The Hunter

When I was little child, my father used to take me to the terrace and show me constellations in the night sky – Ursa major, Ursa minor, the Hunter, and the pole star and one of the naked eye planets whenever we got lucky. Over time, I became an expert in identifying The Hunter Constellation; I think it’s also called Orion. When they taught constellations in class, I straightened my neck and beamed with pride hoping that the teacher would ask me a question or two about the stars and the planets. More often than not, the ploy worked. I don’t do that in class anymore. Nor do I scan the night sky except when the news channels are doing a story on this eclipse or the other.


Such was (and is) his passion for celestial objects that he could go on for hours about galaxies, stars, Copernicus, our Solar System. And we had so many power cuts that retreating into the terrace or the compound during that one hour of load shedding was a routine affair. I don’t know if he remembers it now but Papa used to sometimes ask me to study astrophysics when I grew up; if I did that, we could discover the physics of the universe together! Years breezed past. I became everything but an astrophysicist – I completed chemical engineering, served the software industry instead and now I sit in the second row of an air conditioned auditorium and convincingly applaud someone, who while waxing eloquent about a premium bar of soap, claims it could meet self actualization needs of the consumer. 

Really, Sir? I wonder what Abraham Maslow, whom even Christian theism failed to impress, would have to say about a sabun ka tukda complete with a wrap package ribbon waiting to propel him to the top fraction of the pyramid he designed.


“What a man can be, he must be.” – Abraham Harold Maslow


Oh did I mention that I clapped my hands? Indeed I did. And I clapped hard enough along with all the others so that the sound drowned the bile that rose into my throat. So that I did not have to ask myself what I was doing there.


We have fewer power cuts in Guwahati now. And because we’ve had an inverter for over a decade, we’ve traded off the time we spent on our terrace gazing at the night sky, me and Papa. Whenever I’m home I spend time on other more interesting pursuits online. And whenever Papa wants to talk about electromagnetic spectrum, I shift uneasily on my seat because it doesn’t matter to me anymore. Sometimes, I shamelessly tell him I’m busy. But never without a lump in my throat. I’ve let him down.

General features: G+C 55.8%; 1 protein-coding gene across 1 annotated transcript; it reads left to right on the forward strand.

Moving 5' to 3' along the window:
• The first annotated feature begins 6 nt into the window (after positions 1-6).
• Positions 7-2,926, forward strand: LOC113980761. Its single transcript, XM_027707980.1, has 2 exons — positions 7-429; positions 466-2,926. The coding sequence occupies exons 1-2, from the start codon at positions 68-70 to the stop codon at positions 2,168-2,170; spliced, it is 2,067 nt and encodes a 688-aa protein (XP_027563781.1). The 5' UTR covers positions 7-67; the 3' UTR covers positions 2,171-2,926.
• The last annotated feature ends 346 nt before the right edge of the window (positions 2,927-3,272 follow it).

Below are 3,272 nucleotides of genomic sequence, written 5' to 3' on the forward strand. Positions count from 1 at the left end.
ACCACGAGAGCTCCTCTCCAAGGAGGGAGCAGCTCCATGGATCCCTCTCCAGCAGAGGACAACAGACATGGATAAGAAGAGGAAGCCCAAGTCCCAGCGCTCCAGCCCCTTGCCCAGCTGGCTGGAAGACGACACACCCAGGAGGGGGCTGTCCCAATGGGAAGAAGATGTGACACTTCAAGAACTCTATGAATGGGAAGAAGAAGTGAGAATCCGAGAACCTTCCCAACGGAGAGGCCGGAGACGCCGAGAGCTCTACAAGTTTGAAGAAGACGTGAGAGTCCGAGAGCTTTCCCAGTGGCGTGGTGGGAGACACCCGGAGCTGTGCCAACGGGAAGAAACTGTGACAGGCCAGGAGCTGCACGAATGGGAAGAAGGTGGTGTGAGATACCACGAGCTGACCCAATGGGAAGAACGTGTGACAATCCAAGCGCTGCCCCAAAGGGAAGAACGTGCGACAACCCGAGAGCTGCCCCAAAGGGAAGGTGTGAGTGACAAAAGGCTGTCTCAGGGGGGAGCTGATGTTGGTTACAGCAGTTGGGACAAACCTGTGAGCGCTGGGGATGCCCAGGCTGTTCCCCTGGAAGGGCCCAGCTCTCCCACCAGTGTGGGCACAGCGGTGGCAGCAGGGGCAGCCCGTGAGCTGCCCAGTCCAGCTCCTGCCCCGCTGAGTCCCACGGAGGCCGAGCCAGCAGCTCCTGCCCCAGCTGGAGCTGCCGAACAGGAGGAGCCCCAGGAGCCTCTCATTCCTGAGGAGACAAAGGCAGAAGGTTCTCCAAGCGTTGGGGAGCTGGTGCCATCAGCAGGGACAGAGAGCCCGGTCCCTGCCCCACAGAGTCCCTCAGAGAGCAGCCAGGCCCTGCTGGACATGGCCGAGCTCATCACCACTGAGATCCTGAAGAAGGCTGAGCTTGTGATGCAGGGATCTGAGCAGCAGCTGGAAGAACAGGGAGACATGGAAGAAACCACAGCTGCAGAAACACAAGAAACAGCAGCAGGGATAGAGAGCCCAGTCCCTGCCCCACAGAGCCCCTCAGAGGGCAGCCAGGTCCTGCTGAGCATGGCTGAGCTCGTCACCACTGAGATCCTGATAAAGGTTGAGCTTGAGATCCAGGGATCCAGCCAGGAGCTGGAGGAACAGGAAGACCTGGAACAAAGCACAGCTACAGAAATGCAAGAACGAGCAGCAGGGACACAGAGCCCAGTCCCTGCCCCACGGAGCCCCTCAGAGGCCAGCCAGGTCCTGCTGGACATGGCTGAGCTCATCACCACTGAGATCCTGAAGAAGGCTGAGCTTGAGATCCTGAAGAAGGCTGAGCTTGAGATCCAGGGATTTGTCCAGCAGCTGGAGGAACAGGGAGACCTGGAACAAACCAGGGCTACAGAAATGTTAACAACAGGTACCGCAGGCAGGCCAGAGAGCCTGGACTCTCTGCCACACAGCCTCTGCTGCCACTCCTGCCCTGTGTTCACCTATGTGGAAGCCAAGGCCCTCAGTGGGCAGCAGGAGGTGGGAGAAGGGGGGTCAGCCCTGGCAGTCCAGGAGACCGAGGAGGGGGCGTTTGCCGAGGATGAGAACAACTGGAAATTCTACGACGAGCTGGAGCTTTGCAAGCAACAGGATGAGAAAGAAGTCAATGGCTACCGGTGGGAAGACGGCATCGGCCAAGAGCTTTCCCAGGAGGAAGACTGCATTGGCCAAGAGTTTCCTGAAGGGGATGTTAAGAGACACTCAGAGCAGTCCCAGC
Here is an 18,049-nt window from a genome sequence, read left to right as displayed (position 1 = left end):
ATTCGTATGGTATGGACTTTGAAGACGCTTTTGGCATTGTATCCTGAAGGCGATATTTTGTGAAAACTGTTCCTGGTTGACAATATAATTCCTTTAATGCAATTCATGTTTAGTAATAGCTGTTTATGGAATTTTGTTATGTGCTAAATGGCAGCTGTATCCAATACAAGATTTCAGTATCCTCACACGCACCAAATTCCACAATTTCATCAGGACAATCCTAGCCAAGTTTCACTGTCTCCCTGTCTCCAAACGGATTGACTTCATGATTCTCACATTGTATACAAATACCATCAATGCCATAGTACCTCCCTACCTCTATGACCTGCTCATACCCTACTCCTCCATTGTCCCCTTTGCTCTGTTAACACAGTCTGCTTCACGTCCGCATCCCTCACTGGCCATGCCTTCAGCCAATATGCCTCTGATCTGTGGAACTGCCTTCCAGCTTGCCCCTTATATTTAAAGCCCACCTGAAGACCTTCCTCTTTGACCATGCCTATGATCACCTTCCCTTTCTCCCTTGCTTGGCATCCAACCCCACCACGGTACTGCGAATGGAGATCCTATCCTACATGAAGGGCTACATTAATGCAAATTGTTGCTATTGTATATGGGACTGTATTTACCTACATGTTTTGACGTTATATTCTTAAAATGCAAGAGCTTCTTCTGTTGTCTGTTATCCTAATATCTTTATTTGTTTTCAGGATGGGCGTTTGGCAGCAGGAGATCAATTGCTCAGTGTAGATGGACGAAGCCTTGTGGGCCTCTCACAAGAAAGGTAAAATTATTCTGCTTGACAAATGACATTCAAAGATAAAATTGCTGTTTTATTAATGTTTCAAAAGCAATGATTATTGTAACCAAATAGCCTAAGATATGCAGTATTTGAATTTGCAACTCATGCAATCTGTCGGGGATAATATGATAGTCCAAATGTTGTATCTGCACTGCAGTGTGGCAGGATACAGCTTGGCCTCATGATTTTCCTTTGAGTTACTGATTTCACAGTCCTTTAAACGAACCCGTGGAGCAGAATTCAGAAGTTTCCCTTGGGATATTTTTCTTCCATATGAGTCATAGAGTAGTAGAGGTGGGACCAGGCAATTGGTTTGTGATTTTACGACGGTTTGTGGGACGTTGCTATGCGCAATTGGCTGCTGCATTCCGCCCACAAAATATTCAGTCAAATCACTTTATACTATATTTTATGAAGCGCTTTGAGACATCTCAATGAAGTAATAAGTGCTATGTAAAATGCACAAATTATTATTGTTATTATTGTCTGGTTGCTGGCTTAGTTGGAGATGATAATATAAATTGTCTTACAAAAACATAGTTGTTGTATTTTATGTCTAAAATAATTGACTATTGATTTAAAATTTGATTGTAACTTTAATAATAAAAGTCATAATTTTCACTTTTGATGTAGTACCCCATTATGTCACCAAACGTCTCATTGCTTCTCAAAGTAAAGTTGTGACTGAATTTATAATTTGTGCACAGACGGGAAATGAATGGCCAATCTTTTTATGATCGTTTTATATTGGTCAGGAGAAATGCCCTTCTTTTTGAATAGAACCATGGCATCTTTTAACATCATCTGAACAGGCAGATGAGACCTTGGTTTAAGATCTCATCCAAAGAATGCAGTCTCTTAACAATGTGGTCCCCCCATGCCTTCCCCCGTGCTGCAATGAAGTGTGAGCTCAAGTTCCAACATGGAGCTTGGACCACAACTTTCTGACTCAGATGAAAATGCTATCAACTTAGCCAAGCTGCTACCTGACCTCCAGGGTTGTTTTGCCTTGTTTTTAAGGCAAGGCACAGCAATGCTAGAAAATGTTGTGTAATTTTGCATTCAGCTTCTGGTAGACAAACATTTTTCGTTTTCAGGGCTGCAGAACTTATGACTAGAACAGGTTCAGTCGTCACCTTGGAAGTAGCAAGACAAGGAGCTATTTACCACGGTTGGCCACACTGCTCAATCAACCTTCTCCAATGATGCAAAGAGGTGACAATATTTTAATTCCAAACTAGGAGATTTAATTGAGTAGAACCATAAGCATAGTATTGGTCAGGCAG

Guilt is a cognitive experience that must be the toughest to shake off. Of not being good enough to hold a conversation around astronomy with my father. Of not singing as much as my mother would have wanted me to. Of not writing enough. Of not having once packed a tasty tiffin for Ma. Of not being around the people of my region who need and deserve better lives and instead choosing the easier path of arm chair activism. Of choosing the safest of careers. Of not questioning enough. Of waking up late every morning.


Of sometimes having talked back.


Of not loving freely.


 Of not letting myself be.


Of letting myself be.


If only life were about a pink bar of premium soap.


7 Responses to “The Hunter”

  1. I woke up at three am today after a fitful sleep caused by thoughts on a similar wavelength. But I couldn’t (or wouldn’t) delve into what provoked this restlessness. Your post was a mirror to such thoughts. Of letting myself be, too weary to turn back, too anxious to pave a new path as I watch my life from the sidelines. I am ashamed to read my ambitions in old journal entries, often glorifying all the things I could be. Life’s not bad; secure career, doing my little bit to help others, but somehow I’ve failed me and my father.
    I don’t know about soap over astrophysics, but all through the decade and half I had known you I was always sure that someday you would write books, good books, long books, that I’d read with pride and later would unabashedly show off that I know this wonderful author. That dream is not yet lost, work towards it. And sing too. And don’t fret over the soap, we are loyal Nivea consumers.

  2. I hope I don’t let you down..

  3. mahimathakur Says:

    Snata- you write so well!! Your style is so beautiful, simple/lucid and yet manages to drive home a powerful message!
    I suddenly want to read more of them! Please do write a book- you have the beautiful combination of – sensitivity and talent! God bless

  4. Have you read Alice Munro’s “Moons of Jupiter’? I read it recently. It reminded me of this post. Read it, I guess you will like it.

  5. Jeevanjyoti Says:

    One helluva last paragraph. Loved the effect created by those lines “Of not letting myself be” and “Of letting myself be” … spontaneous outburst indeed! This smudge of guilt shall not be wiped clean by the pink bar of soap.

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